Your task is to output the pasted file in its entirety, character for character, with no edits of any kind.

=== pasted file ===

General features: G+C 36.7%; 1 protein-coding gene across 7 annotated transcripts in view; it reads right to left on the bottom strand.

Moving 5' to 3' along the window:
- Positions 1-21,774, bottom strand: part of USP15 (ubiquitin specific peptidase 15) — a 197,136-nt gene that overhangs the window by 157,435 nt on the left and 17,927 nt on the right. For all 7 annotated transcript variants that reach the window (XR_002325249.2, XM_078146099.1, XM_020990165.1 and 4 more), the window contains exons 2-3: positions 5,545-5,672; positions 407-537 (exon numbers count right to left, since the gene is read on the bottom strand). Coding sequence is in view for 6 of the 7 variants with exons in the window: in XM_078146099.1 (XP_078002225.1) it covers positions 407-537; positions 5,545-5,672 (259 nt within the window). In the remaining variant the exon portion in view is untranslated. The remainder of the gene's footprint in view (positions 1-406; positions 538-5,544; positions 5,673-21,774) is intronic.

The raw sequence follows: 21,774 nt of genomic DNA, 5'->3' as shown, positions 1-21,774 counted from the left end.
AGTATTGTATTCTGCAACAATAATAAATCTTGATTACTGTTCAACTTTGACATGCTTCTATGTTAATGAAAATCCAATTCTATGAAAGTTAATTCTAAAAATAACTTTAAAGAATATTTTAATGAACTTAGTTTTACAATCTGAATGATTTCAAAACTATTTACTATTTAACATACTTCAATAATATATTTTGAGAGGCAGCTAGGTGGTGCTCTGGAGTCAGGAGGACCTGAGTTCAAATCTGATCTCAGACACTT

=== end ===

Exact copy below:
General features: G+C 36.7%; 1 protein-coding gene across 7 annotated transcripts in view; it reads right to left on the bottom strand.

Moving 5' to 3' along the window:
- Positions 1-21,774, bottom strand: part of USP15 (ubiquitin specific peptidase 15) — a 197,136-nt gene that overhangs the window by 157,435 nt on the left and 17,927 nt on the right. For all 7 annotated transcript variants that reach the window (XR_002325249.2, XM_078146099.1, XM_020990165.1 and 4 more), the window contains exons 2-3: positions 5,545-5,672; positions 407-537 (exon numbers count right to left, since the gene is read on the bottom strand). Coding sequence is in view for 6 of the 7 variants with exons in the window: in XM_078146099.1 (XP_078002225.1) it covers positions 407-537; positions 5,545-5,672 (259 nt within the window). In the remaining variant the exon portion in view is untranslated. The remainder of the gene's footprint in view (positions 1-406; positions 538-5,544; positions 5,673-21,774) is intronic.

The raw sequence follows: 21,774 nt of genomic DNA, 5'->3' as shown, positions 1-21,774 counted from the left end.
AGTATTGTATTCTGCAACAATAATAAATCTTGATTACTGTTCAACTTTGACATGCTTCTATGTTAATGAAAATCCAATTCTATGAAAGTTAATTCTAAAAATAACTTTAAAGAATATTTTAATGAACTTAGTTTTACAATCTGAATGATTTCAAAACTATTTACTATTTAACATACTTCAATAATATATTTTGAGAGGCAGCTAGGTGGTGCTCTGGAGTCAGGAGGACCTGAGTTCAAATCTGATCTCAGACACTT